Democracy in Action the Organic Way

by Bill Duesing

First broadcast on WSHU/WSUF-FM, May 15, 1998

Last week the USDA acknowledged receiving over 200,000 comments on its seriously flawed proposed rule for organic agriculture. Secretary Dan Glickman said, "The bulk of the extraordinary number of comments opposed including the products of biotechnology, the use of irradiation in food processing, and the application of biosolids (municipal sludge) in organic food production." Although Glickman continues to maintain that these three controversial technologies are safe, he said that they would not be allowed in organic production. He added that his department would take the nearly quarter million comments into consideration when the USDA drafts a new organic rule which will be released for public comment later this year. Farmers, consumers, environmentalists, health groups, and people from all walks of life achieved this result together. Congratulations! This is democracy in action.

Several recent NPR stories about serious environmental issues confirmed the value of organic principles. These stories demonstrate how reductionist science, at the service of corporate profits creates problems. Because of its consistent philosophy based on an understanding of, and respect for, nature's ways, organic agriculture avoids these problems.

The first report was about the proliferation of toxic algae in US coastal waters. These algae can be very hazardous to marine life and to humans. Although reductionist science is slow to prove it, time and again the finger of blame for these algae blooms points to excess nitrogen running off into streams and rivers. Chemical fertilizers applied to farms, lawns, athletic fields and golf courses, and human and animal wastes (especially from the increasingly large confinement animal feeding operations) are the source of this polluting nitrogen.

One of the guiding principles of organic agriculture is that chemical fertilizers are not used because they are soluble and are easily washed away. Organic growers use crop rotation, leguminous cover crops, composted manures and the organisms in fertile soil to provide nitrogen which not only doesn't run off into water, but also doesn't consume lots of fossil fuel in its manufacture.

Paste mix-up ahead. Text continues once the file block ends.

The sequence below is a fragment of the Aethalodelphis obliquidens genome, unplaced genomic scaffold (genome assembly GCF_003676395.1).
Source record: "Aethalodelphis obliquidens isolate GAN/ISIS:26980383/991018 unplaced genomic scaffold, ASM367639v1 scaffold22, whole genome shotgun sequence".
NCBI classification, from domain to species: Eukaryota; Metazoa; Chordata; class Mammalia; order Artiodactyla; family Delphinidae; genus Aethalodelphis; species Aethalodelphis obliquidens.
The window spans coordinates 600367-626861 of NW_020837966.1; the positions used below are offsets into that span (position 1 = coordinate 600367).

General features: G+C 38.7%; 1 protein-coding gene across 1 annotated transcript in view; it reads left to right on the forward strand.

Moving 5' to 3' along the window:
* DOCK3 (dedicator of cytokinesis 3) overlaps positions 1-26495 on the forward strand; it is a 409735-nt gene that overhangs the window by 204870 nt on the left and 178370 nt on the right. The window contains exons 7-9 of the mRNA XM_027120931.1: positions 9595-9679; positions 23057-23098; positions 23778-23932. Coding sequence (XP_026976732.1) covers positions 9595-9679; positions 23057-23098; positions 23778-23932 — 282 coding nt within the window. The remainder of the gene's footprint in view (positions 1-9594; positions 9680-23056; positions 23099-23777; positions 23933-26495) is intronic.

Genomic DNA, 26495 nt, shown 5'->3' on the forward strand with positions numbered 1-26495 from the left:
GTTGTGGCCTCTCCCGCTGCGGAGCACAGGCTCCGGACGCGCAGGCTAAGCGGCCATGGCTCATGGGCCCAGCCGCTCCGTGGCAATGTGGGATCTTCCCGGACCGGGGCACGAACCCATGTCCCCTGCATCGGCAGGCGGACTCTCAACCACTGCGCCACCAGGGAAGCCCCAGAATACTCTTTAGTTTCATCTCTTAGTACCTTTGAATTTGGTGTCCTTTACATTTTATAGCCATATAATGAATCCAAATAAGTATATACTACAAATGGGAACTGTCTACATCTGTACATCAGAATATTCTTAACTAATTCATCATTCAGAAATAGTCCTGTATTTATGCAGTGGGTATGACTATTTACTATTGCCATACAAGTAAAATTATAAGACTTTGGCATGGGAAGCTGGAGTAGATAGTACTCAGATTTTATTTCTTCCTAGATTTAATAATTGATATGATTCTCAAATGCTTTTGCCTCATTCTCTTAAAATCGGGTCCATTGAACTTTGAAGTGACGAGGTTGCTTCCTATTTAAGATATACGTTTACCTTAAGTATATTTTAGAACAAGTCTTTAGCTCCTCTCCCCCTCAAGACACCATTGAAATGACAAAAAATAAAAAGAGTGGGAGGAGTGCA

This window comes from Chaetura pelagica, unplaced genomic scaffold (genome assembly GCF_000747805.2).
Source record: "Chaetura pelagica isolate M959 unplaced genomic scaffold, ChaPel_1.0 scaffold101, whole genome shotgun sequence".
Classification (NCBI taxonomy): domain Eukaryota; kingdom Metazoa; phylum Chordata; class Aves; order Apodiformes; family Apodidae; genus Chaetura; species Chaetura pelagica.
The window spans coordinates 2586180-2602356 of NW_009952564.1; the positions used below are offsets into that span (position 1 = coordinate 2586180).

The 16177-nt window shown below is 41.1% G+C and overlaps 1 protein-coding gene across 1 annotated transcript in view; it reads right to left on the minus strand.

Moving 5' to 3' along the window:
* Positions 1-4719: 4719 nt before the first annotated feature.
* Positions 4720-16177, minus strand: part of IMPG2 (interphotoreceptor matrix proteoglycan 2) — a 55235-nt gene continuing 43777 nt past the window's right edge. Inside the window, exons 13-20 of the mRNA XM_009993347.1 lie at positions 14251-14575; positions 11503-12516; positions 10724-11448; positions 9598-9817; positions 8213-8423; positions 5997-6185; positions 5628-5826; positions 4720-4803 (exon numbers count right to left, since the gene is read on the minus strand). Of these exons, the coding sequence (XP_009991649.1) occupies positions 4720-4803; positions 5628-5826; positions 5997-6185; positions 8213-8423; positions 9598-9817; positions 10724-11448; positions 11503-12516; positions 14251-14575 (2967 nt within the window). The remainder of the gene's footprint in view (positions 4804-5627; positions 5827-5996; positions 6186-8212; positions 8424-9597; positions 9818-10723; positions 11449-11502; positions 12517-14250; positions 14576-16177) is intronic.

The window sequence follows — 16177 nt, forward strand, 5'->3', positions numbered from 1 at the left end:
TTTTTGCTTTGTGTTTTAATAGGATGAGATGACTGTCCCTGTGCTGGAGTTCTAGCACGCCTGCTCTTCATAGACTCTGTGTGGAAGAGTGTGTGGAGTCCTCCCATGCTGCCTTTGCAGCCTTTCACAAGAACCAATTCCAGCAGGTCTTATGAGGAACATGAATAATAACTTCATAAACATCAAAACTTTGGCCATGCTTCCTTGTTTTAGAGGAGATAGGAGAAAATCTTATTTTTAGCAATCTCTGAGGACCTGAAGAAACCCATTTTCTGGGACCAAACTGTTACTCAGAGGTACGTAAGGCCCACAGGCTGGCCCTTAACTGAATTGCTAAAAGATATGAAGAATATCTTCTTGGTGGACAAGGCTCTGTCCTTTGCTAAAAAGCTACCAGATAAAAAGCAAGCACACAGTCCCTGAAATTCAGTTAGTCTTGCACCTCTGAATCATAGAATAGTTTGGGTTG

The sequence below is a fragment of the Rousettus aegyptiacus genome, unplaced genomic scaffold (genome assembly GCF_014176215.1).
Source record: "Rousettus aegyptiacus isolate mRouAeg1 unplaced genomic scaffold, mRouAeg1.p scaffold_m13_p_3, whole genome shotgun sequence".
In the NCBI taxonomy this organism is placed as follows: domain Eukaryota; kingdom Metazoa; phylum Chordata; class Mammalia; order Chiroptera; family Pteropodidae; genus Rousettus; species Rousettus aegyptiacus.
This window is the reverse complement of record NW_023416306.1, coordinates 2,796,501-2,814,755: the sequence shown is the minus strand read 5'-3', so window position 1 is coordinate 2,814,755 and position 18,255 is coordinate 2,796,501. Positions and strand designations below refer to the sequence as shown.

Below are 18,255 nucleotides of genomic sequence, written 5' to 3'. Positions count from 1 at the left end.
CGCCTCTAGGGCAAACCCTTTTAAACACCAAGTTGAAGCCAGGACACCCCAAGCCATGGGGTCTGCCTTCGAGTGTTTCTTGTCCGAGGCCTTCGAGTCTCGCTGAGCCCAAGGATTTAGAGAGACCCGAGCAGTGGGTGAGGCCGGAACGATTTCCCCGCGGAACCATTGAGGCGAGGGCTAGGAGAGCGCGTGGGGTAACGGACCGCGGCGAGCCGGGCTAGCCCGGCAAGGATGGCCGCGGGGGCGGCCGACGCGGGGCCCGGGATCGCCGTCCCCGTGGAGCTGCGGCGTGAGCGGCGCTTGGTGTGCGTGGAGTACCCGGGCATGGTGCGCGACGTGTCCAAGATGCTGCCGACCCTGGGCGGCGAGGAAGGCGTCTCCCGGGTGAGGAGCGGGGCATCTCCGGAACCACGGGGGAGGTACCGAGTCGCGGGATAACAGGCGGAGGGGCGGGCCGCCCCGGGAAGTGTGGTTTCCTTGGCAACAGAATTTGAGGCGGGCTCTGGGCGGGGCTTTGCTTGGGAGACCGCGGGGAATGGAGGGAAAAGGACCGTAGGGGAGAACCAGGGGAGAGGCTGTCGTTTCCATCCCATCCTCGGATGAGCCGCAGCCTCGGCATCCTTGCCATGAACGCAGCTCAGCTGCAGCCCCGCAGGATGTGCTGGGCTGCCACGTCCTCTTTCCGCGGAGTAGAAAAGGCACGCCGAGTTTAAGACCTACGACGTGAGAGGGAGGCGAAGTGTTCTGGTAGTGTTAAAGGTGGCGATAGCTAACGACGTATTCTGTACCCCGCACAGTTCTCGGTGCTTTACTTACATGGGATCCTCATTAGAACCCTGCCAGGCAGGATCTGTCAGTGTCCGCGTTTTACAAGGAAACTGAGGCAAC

Dr. Abigail Maynard's research at the Connecticut Agricultural Experiment Station in New Haven over a 12-year period, proved that applying one inch of leaf compost yearly is equivalent to spreading 10-10-10 chemical fertilizer and limestone in terms of crop yields. The soil enriched with compost, however, was in much better condition. It had greater water-holding capacity, better tilth and was less acid. Unfortunately, the Experiment Station still routinely suggests that growers and homeowners use chemical fertilizers. There are clearly few (if any) good reasons to use these fertilizers, and lots of good reasons for not using them.

The proliferation of antibiotic-resistant diseases is the other problem which affirms organic beliefs. The widespread use of growth-enhancing, sub-therapeutic levels of antibiotics in large-scale animal factories is connected to a growing number of human disease-causing organisms which are resistant to many of our most powerful medicines. The massive, unnatural confinement of animals practically mandates the use of drugs in an attempt to maintain their health. Organic principles reject both large animal factories and antibiotic use except to save an animal's life. They encourage a more ecological balance between animals and the plants that feed them.

The theory of organic agriculture is that good plant and animal health is achieved through a balance of organisms, and that any time we use poisons, we select for resistant pests, kill beneficial organisms and create new problems. Unfortunately, the large-scale, toxic pesticide experiment of the last 50 years has shown this to be true.

Yet chemical fertilizers, routine antibiotic and pesticide use and large animal feeding operations are all technologies the USDA claims are safe. Some of these may (still) be allowed in the revised organic rule.

The fight for organic standards which protect the environment and respect organic principles is not over yet. In the meantime, signs point to organic agriculture as a way to avoid many large-scale environmental problems.

Stay tuned.

This is Bill Duesing, Living on the Earth

This page and its contents are copyright © 1998 by WSHU-FM, Fairfield, CT, and by Bill Duesing.